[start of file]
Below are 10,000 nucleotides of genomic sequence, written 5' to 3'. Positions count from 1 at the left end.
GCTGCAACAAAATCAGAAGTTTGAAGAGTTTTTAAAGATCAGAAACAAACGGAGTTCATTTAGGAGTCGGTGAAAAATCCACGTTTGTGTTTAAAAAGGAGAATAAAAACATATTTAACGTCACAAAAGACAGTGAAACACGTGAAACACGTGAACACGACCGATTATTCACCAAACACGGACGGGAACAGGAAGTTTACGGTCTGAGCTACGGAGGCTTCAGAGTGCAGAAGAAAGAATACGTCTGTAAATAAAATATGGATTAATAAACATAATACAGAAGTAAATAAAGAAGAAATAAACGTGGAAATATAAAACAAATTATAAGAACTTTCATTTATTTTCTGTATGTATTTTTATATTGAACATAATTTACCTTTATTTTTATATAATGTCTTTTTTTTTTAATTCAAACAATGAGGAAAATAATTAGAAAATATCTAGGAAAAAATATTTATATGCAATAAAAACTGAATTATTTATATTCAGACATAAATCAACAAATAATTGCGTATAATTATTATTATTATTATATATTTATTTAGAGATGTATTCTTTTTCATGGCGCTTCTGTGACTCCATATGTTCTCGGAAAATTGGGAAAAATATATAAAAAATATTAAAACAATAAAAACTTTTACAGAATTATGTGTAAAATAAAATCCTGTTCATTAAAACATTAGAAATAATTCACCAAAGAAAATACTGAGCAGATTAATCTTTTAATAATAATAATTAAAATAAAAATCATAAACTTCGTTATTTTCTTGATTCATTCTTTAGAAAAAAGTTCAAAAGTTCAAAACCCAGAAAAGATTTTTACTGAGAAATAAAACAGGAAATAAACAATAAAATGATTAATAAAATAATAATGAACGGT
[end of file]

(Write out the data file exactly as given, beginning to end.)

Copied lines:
Below are 10,000 nucleotides of genomic sequence, written 5' to 3'. Positions count from 1 at the left end.
GCTGCAACAAAATCAGAAGTTTGAAGAGTTTTTAAAGATCAGAAACAAACGGAGTTCATTTAGGAGTCGGTGAAAAATCCACGTTTGTGTTTAAAAAGGAGAATAAAAACATATTTAACGTCACAAAAGACAGTGAAACACGTGAAACACGTGAACACGACCGATTATTCACCAAACACGGACGGGAACAGGAAGTTTACGGTCTGAGCTACGGAGGCTTCAGAGTGCAGAAGAAAGAATACGTCTGTAAATAAAATATGGATTAATAAACATAATACAGAAGTAAATAAAGAAGAAATAAACGTGGAAATATAAAACAAATTATAAGAACTTTCATTTATTTTCTGTATGTATTTTTATATTGAACATAATTTACCTTTATTTTTATATAATGTCTTTTTTTTTTAATTCAAACAATGAGGAAAATAATTAGAAAATATCTAGGAAAAAATATTTATATGCAATAAAAACTGAATTATTTATATTCAGACATAAATCAACAAATAATTGCGTATAATTATTATTATTATTATATATTTATTTAGAGATGTATTCTTTTTCATGGCGCTTCTGTGACTCCATATGTTCTCGGAAAATTGGGAAAAATATATAAAAAATATTAAAACAATAAAAACTTTTACAGAATTATGTGTAAAATAAAATCCTGTTCATTAAAACATTAGAAATAATTCACCAAAGAAAATACTGAGCAGATTAATCTTTTAATAATAATAATTAAAATAAAAATCATAAACTTCGTTATTTTCTTGATTCATTCTTTAGAAAAAAGTTCAAAAGTTCAAAACCCAGAAAAGATTTTTACTGAGAAATAAAACAGGAAATAAACAATAAAATGATTAATAAAATAATAATGAACGGT